John Clarke Harries, Private, 320401, Welsh Regiment. John was the son of James and Hannah Harries, of Riverside House, Cynwyl Elfed. He returned home from Canada to enlist at Carmarthen into the Pembroke Yeomanry. The Pembroke Yeomanry moved to Norfolk as part of the 1st Mounted Division, before sailing for Egypt in March 1916. After twelve months on the Suez Canal Defences, the Pembroke and Glamorgan Yeomanry merged to form the 24th Battalion, Welsh Regiment, and were attached to 231 Brigade, 74th (Yeomanry) Division. The division took part in the advance into Palestine from March 1917, and fought at the Second and Third Battles of Gaza. Due to the terrible casualties suffered by the British on the Western Front in March and April 1918 the Division was recalled to the Western Front, and arrived at Marseilles during May 1918. They then fought at the Second Battle of Bapaume during the great offensive, and fought in Flanders before returning to the Somme and fighting at the Battle of Épehy, as part of the offensive towards the Hindenburg Line. John was probably wounded at Épehy, and returned to Hospital at Colchester. He died there on 3 October 1918, aged 29, and his body was returned home for burial at Rhydargeau (Horeb) Baptist Chapelyard.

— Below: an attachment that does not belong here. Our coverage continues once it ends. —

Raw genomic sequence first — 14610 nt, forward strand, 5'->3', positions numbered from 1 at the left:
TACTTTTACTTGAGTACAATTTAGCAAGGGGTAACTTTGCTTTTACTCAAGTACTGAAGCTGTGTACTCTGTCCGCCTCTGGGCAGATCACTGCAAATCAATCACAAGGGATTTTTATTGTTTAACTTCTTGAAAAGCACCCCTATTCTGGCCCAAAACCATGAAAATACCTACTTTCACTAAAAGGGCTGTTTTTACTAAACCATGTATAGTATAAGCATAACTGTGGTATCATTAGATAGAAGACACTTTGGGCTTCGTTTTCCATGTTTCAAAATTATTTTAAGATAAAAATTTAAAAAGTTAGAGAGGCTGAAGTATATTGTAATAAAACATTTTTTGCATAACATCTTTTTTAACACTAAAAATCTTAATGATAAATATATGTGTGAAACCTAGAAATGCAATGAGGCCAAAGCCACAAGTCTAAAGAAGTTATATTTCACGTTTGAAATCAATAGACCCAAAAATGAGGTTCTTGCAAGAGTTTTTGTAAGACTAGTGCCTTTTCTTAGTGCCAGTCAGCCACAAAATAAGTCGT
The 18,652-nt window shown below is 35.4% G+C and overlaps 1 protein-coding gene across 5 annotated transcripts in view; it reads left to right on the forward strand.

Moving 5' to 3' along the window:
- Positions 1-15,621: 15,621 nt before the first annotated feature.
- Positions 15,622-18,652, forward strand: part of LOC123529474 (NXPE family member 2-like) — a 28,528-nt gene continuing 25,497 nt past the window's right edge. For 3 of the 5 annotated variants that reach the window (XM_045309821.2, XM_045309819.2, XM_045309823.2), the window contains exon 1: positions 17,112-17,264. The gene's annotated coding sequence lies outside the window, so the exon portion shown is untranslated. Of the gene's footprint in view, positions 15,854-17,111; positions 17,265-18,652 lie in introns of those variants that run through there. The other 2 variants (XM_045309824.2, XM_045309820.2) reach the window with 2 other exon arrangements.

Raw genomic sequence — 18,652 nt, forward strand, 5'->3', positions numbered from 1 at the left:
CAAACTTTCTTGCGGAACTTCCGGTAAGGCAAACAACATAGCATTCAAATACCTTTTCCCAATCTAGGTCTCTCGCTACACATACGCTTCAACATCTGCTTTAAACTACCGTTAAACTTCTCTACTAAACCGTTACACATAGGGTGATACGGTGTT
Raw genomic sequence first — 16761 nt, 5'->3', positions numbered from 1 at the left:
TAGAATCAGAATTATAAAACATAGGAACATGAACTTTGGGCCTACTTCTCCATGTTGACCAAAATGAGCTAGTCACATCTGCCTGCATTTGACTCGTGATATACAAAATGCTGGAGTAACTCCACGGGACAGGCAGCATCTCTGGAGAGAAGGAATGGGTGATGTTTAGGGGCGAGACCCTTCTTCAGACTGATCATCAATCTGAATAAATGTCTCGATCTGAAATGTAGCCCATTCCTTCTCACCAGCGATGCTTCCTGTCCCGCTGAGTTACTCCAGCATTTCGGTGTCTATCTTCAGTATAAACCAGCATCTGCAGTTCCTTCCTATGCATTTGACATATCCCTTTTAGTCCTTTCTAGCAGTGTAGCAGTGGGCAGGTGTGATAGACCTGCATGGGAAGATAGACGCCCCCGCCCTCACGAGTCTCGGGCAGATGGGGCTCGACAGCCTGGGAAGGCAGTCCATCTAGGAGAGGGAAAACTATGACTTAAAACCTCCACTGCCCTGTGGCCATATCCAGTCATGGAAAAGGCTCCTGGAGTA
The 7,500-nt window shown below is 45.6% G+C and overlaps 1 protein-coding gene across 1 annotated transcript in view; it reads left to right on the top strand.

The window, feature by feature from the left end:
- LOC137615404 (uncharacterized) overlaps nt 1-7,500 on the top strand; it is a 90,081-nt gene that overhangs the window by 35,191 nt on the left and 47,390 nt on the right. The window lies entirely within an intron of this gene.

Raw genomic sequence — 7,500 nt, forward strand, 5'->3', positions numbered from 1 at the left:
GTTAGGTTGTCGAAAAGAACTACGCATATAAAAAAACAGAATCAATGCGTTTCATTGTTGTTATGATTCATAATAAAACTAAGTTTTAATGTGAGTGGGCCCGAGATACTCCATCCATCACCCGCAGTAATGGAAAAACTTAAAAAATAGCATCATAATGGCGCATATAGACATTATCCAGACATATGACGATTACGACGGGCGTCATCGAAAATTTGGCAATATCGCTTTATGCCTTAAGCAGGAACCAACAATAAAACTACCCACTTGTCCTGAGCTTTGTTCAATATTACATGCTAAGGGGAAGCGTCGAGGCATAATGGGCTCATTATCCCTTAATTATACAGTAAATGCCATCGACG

John Isaac, Corporal, 44096, Welsh Regiment. John was the son of Samuel and Sophia Isaac, of the Stag and Pheasant Inn, Alltwalis. He had been born at Llanllawddog, and resided there prior to joining the Welsh Regiment at Carmarthen. John served in France with the 19th Battalion, Welsh Regiment, which was the Pioneer Battalion to the 38th (Welsh) Division. He probably saw action in the Division’s attacks on Mametz Wood and at Pilckem Ridge, but had been posted to Salonika with the 23rd Welsh. He became ill in Salonika and returned back to Cardiff, where he was attached to the 3rd Welsh. John died in hospital at Holgate Hospital, Middlesborough on 9 October 1918, aged 24. He is buried at Llanllawddog (St. Llawddog) Churchyard.